Posted by Dr. Burton on July 12, 2017 in Amazon Lumberyard, Corona, Game Development, Lua, Lumberyard |

We have been working on serveral major projects at Burtons Media Group. We thought we would take a moment and provide an update on individual status of the projects:

Amazon Lumberyard Game Development Fundamentals: Space Explorer

The textbook is mostly complete with the exception of the final chapter where we cover visual scripting. We are semi-patiently awaiting the release of Lumberyard 1.10.  This update promises to be a major one with the inclusion of Script Canvas, Amazon Lumberyard’s visual scripting tool set.  Expect to see the release of this textbook and associated on-demand video course soon after the 1.10 release.

Corona Development On-Demand Course

The on-demand course is in active development with completely new and updated videos and content.  While based upon our Learning Mobile Applicaition & Game Development and Beginning Mobile App Development textbooks, we are adding additional lessons to make this a great value above and beyond the textbooks.  We will be providing a discount if you previously purchased on of the Corona Textbooks.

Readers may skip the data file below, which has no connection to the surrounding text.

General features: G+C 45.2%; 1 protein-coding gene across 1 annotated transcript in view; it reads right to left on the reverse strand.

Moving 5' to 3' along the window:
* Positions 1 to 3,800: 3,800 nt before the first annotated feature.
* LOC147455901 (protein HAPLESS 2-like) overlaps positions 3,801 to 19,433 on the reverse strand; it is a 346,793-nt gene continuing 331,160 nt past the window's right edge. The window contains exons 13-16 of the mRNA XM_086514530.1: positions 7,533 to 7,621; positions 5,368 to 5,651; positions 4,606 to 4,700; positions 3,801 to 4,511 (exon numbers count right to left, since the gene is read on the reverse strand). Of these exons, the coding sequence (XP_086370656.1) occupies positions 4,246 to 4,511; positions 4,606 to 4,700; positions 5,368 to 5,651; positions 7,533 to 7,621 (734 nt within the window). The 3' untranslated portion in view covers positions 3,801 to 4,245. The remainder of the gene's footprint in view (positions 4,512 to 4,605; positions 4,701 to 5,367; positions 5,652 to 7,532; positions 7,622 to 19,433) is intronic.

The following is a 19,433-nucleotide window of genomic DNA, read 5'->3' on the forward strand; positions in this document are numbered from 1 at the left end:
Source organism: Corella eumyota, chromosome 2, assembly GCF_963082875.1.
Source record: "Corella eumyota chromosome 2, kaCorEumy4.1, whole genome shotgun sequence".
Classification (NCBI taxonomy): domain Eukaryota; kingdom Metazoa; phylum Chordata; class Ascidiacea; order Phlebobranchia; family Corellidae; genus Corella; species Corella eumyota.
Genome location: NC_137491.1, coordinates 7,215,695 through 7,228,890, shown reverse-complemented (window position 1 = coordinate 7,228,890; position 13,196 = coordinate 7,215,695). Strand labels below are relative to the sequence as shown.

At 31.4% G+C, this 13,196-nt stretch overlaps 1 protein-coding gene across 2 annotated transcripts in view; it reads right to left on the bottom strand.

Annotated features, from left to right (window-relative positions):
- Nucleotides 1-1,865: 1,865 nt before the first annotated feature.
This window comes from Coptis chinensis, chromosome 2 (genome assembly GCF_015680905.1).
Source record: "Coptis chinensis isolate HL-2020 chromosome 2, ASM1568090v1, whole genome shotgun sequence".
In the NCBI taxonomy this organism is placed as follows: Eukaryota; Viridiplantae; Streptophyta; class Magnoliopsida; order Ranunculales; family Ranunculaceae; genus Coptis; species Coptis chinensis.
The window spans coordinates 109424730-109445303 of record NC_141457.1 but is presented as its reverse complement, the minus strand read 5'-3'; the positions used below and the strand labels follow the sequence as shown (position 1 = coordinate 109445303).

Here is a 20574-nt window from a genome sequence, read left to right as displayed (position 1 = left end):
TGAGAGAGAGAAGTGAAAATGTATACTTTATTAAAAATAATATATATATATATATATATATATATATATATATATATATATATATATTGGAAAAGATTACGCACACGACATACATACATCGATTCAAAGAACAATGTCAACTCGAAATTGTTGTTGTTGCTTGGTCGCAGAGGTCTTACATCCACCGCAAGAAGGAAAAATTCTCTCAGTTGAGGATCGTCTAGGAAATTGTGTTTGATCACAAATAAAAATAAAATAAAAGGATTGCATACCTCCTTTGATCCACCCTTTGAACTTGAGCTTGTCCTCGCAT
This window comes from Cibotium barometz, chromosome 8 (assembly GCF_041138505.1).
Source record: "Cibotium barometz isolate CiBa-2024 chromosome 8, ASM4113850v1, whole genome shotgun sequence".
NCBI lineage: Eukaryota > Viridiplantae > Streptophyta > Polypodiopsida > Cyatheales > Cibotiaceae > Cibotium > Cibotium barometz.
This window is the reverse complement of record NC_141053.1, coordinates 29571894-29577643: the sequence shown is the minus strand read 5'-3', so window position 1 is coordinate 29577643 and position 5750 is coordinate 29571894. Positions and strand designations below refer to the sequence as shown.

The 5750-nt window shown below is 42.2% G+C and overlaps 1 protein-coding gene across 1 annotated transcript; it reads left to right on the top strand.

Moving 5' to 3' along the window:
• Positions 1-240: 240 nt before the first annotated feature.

Work continues on the isometric game development book.  We will be using the Million Tile Engine plugin to handle much of the heavy lifing and focus on the isometric game development process in this textbook.

Learning Lua

Lua seems to be at the center of every project that we develop.  While it was not intentional, it has definitly become the “need to know” scripting language at BMG.  To that end we have started developing a textbook and on-demand course content on Lua that will cover everything from the basics through using Lua for Machine Learning (Torch) and implementing Lua as a part of an engine.

Burton Institute of Technology

We at Burtons Media Group were recently asked when we would begin to provide on-demand training for Lumberyard, Corona, and Lua.  In the past we have focused on digital-print (i.e. pdf and ePub) plus making games.
As we surveyed the landscape (and with Dr. Burton’s extensive knowledge of online learning) we have decided to begin actively developing online certificate courses.  Production has already begun and you can expect to see BIT courses via the BurtonsMediaGroup.com website in the very near future.